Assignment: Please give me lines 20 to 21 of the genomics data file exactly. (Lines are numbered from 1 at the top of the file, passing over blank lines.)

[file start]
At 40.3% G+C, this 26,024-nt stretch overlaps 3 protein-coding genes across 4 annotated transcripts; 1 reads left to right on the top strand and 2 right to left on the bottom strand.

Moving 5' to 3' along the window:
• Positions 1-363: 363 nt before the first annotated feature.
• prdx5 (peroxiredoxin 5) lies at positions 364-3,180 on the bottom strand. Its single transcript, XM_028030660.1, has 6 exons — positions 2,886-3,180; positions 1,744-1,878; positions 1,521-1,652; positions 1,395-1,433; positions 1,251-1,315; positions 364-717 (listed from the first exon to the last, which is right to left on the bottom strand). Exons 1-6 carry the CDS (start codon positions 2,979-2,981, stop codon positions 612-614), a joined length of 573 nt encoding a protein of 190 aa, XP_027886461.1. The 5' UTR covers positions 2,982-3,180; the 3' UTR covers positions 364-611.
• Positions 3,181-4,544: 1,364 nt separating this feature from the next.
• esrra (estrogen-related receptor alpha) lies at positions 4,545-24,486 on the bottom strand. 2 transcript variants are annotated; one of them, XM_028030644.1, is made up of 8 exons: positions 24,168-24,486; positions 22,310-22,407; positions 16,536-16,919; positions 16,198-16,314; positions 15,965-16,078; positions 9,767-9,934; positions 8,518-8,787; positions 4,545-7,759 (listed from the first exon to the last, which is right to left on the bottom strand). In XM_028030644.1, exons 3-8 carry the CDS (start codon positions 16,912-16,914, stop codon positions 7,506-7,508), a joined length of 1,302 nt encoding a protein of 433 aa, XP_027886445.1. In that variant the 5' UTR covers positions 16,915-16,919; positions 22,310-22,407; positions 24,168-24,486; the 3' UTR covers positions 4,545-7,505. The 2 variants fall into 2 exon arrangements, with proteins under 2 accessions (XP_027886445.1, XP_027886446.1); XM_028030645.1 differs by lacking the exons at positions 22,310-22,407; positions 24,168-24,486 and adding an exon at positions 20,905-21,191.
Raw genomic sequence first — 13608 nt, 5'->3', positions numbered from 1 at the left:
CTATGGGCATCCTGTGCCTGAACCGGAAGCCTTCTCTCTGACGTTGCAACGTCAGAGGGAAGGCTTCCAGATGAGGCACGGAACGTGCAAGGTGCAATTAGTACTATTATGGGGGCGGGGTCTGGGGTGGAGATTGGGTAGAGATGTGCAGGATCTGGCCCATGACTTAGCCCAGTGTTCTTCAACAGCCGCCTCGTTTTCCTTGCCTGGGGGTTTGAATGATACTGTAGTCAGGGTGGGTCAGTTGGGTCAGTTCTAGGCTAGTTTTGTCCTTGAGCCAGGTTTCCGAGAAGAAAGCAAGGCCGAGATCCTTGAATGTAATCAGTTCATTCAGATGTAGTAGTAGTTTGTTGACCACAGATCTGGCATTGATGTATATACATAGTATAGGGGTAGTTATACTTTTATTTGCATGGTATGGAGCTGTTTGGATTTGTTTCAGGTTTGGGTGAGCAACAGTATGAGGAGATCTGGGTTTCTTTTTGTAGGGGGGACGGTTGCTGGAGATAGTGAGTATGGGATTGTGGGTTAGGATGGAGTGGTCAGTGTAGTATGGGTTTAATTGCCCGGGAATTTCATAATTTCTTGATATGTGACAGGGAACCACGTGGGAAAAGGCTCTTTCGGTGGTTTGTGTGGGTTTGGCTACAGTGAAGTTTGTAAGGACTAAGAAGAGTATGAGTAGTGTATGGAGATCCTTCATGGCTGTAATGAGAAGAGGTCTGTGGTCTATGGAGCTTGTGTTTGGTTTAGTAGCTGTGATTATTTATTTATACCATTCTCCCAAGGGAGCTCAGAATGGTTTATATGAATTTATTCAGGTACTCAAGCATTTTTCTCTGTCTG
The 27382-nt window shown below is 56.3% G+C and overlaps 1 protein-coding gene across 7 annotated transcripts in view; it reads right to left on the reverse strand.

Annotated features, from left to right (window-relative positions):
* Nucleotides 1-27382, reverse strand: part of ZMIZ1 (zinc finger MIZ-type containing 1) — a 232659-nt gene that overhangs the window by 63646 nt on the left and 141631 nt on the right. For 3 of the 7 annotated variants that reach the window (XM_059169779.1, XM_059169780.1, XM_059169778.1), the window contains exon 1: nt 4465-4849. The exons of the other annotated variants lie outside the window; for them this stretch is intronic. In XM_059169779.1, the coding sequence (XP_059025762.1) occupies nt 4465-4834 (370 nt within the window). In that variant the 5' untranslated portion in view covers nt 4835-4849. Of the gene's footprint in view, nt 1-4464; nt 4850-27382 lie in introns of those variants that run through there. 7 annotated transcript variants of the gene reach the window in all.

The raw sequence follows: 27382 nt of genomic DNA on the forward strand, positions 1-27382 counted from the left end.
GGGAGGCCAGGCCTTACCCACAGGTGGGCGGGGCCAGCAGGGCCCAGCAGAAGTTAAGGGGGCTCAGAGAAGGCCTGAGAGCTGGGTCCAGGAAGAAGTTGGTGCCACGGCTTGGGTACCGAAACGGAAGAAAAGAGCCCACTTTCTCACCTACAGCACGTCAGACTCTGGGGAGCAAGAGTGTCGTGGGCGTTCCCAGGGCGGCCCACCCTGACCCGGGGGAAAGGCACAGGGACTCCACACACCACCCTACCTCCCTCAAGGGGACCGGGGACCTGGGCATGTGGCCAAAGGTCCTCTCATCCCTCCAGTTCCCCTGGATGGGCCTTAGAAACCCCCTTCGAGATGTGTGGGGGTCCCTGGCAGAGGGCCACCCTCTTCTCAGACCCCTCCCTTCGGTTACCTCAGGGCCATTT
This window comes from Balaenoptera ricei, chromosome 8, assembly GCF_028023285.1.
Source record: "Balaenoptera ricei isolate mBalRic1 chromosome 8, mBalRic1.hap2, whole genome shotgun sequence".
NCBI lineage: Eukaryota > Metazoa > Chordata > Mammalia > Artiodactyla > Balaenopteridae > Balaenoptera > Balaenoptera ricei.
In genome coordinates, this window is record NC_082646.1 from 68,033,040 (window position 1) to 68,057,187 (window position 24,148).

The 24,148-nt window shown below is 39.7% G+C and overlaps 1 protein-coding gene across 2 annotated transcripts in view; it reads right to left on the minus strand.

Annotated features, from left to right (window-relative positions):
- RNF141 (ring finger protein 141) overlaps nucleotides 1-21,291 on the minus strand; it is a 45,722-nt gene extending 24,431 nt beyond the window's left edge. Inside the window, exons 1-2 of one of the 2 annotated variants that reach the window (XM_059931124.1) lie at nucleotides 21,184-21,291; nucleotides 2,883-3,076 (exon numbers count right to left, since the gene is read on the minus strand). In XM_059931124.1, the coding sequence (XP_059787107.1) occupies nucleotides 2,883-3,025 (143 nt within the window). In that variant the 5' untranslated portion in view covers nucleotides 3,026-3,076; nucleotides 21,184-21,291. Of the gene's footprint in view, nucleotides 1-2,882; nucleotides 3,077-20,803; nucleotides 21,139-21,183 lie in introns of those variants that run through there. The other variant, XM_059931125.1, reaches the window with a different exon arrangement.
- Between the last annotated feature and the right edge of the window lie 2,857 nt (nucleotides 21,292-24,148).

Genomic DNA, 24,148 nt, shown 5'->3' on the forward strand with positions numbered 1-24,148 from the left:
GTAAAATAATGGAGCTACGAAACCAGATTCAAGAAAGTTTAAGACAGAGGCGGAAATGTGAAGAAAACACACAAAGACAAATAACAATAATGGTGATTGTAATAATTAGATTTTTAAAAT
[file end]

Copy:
- RNF141 (ring finger protein 141) overlaps nucleotides 1-21,291 on the minus strand; it is a 45,722-nt gene extending 24,431 nt beyond the window's left edge. Inside the window, exons 1-2 of one of the 2 annotated variants that reach the window (XM_059931124.1) lie at nucleotides 21,184-21,291; nucleotides 2,883-3,076 (exon numbers count right to left, since the gene is read on the minus strand). In XM_059931124.1, the coding sequence (XP_059787107.1) occupies nucleotides 2,883-3,025 (143 nt within the window). In that variant the 5' untranslated portion in view covers nucleotides 3,026-3,076; nucleotides 21,184-21,291. Of the gene's footprint in view, nucleotides 1-2,882; nucleotides 3,077-20,803; nucleotides 21,139-21,183 lie in introns of those variants that run through there. The other variant, XM_059931125.1, reaches the window with a different exon arrangement.
- Between the last annotated feature and the right edge of the window lie 2,857 nt (nucleotides 21,292-24,148).